And btw, considering the fact that Demcrats like Reyes and Reid can support more troops one month and then turn on a dime the next….I think that maybe they should get together and come up with an honest to God strategy other than the usual whining and reflexive bitching before they criticize Bush.

    Hillary Clinton voted for this war, and the moment undermining the mission became politically advantageous she and her party began to do just that. Obviously they want to lose.

  13. Terrye says:

    And as far as the Senate is concerned, they are not the Commander in Chief. If they want the job they should run for the office.

    BTW, only about 15% of the American people want to just pull out of Iraq and in spite of that fact many Democrats seem bound and determined to support that. So maybe they ought to rethink that whole landslide thing.

    But hey, maybe they will get lucky and there will be a really nasty attack and lots of people will get killed and they can use the misery for political gain.

  14. The Macker says:

    “Darwin was wrong.” – LOL

    Just pointing to a difficulty doesn’t mean the plan won’t work. NATO has similar issues. McCain is a patriot but hardly a military strategist. As a committee member he certainly has the right to seek information. And I don’t believe he said the plan couldn’t work.

    Defeatists can find a million reasons why a plan won’t work.

    “surge” doesn’t adequately describe the plan, but is a convenient buzz word adopted by the hostile media and “enemy within” to portray Bush as just throwing more troops in a “losing effort.”

  15. ivehadit says:

    It’s already working…even though most of the “surge” hasn’t arrived, so to speak.

    Sometimes Maliki has to hit rock bottom before he can see the top…George has given him the “opportunity”…

  16. Weight of Glory says:


    Can you think of any example of mistakes being made, by both military and civilian leadership, in regards to military opperations, that has resulted in loss of life and resources, while still being a part of an overall sucessful mission/engagement due to the will power of this nation?

    I think what bothers me the most about certain people who enter this debate about the War is not that they point out the inevitable mistakes that will be made when large nations actually DO things, but that the pointing out of mistakes is actually looked at as a legitimate argument against the War. Pointing out mistakes is not a proposition. They are the result of actualizing previous propositions. This is the current state of the Left (whether that is where you are politically, I have know way of knowing), they point out mistakes without offering conclusions or alternate propositions as to solutions. Again pointing out the existence of mistakes, (and quoting others’ recognition of mistakes, is not an argument, and can not be argued against. One can only agrue whether the mistake exists, not whether or not the ideas, which lead to the mistaken actions, were bad ideas. So, do try, when quoting sources, to draw clear conclusions that yeild propositions, which can in turn be debated.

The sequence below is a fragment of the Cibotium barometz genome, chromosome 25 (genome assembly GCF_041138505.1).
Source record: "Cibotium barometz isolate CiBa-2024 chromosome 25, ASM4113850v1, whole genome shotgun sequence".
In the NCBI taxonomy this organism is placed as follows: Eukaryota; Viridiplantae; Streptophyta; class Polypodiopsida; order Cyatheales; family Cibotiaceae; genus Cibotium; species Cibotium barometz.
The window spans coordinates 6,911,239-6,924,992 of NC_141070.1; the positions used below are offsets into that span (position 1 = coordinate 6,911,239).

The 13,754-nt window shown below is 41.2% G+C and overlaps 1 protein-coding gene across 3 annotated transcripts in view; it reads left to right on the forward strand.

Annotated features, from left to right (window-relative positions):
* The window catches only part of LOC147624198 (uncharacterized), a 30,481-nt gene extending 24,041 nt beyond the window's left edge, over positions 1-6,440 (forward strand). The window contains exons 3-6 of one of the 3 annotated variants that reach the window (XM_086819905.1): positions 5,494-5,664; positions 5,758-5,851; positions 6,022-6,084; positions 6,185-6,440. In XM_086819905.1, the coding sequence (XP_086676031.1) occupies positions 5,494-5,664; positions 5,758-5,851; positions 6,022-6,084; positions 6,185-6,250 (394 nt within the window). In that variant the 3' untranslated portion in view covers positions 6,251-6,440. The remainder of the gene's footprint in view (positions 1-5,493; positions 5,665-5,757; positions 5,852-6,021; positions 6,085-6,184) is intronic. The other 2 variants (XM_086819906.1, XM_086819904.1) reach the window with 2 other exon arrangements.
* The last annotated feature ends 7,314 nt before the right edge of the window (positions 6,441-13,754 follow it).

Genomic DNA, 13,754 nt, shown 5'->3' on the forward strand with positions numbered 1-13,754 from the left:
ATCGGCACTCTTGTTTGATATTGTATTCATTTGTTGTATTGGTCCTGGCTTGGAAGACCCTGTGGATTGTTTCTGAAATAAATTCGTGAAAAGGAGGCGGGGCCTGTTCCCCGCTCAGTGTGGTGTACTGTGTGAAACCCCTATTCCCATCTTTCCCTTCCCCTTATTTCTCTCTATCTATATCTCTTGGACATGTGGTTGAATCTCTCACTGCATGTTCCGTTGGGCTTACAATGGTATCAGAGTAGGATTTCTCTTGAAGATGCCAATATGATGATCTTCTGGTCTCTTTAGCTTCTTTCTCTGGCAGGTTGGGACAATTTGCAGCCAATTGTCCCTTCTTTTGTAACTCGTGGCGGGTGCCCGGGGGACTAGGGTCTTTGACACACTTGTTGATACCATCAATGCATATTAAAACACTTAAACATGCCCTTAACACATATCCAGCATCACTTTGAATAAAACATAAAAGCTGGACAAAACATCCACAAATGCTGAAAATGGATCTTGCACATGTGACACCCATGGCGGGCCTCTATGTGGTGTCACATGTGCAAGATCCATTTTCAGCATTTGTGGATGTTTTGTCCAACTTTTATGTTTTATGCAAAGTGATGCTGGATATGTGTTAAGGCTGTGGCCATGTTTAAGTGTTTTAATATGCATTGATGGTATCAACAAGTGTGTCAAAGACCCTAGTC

17. Weight of Glory says:

    Dang! I split one of my infinitives at the end! ‘Tis my bane.

  18. MerlinOS2 says:

    Soothsayer I left you an apology a few threads back.

    It doesn’t mean you are right, it only means in that instance I was wrong.

  19. Soothsayer says:


    I appreciated the apology – it was gracious – and I realize you don’t think I’m right. However, when the “surge” fails totally, adn the situation in Iraq becomes only bleaker, thanks to the incompetence of George Walker Bush, perhaps you will have the class to admit it.

    The addition of 21,000 troops is a public relations ploy that is not going to0 accomplish anything but placing more US troops in danger.

  20. Weight of Glory says:

    “However, when the “surge” fails totally, adn the situation in Iraq becomes only bleaker…”

    We push harder, signal a desire to stay even longer, continue to adapt to the situation, overwhelm our enemies to the point of their exhaustion and frustration, and wear them down. We show them and all our enemies that in the midst of failed policies and planning mistakes, we will still win. It seems as though the only war you would be willing to see through to the end is the one in which mistakes have been avoided totally. I guess what I would like to hear from you, Soothsayer, is: in the face of failure, what then. If this “surge” fails, (a conclusion, by the way, that is impossible for you to know with the certitude you expressed by saying ‘when the surge fails…’), and when the recognition of mistakes is made, what in you will come out?